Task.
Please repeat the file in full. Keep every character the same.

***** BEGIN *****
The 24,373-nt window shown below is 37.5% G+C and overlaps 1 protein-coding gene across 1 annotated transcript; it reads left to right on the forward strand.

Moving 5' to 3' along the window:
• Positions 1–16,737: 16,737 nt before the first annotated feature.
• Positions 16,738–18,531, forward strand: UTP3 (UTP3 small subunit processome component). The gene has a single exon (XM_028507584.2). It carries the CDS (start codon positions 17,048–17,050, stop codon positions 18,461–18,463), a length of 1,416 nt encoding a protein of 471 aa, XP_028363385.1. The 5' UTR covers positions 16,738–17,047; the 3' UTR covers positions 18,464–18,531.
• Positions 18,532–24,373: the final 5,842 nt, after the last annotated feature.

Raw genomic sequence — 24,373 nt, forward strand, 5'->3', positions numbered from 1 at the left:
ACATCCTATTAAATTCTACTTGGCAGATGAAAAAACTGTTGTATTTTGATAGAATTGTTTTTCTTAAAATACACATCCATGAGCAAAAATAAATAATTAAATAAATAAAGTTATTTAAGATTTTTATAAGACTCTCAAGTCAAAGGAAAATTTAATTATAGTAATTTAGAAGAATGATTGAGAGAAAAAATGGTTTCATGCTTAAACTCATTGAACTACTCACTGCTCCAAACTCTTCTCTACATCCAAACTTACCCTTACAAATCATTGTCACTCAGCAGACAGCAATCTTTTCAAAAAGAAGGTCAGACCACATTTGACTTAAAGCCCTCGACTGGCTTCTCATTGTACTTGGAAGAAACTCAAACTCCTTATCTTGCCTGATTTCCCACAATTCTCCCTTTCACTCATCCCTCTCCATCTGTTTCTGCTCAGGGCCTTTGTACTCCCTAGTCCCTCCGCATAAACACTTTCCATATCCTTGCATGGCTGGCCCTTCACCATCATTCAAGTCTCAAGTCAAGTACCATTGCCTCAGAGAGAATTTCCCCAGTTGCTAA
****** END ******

The 24,373-nt window shown below is 37.5% G+C and overlaps 1 protein-coding gene across 1 annotated transcript; it reads left to right on the forward strand.

Moving 5' to 3' along the window:
• Positions 1–16,737: 16,737 nt before the first annotated feature.
• Positions 16,738–18,531, forward strand: UTP3 (UTP3 small subunit processome component). The gene has a single exon (XM_028507584.2). It carries the CDS (start codon positions 17,048–17,050, stop codon positions 18,461–18,463), a length of 1,416 nt encoding a protein of 471 aa, XP_028363385.1. The 5' UTR covers positions 16,738–17,047; the 3' UTR covers positions 18,464–18,531.
• Positions 18,532–24,373: the final 5,842 nt, after the last annotated feature.

Raw genomic sequence — 24,373 nt, forward strand, 5'->3', positions numbered from 1 at the left:
ACATCCTATTAAATTCTACTTGGCAGATGAAAAAACTGTTGTATTTTGATAGAATTGTTTTTCTTAAAATACACATCCATGAGCAAAAATAAATAATTAAATAAATAAAGTTATTTAAGATTTTTATAAGACTCTCAAGTCAAAGGAAAATTTAATTATAGTAATTTAGAAGAATGATTGAGAGAAAAAATGGTTTCATGCTTAAACTCATTGAACTACTCACTGCTCCAAACTCTTCTCTACATCCAAACTTACCCTTACAAATCATTGTCACTCAGCAGACAGCAATCTTTTCAAAAAGAAGGTCAGACCACATTTGACTTAAAGCCCTCGACTGGCTTCTCATTGTACTTGGAAGAAACTCAAACTCCTTATCTTGCCTGATTTCCCACAATTCTCCCTTTCACTCATCCCTCTCCATCTGTTTCTGCTCAGGGCCTTTGTACTCCCTAGTCCCTCCGCATAAACACTTTCCATATCCTTGCATGGCTGGCCCTTCACCATCATTCAAGTCTCAAGTCAAGTACCATTGCCTCAGAGAGAATTTCCCCAGTTGCTAA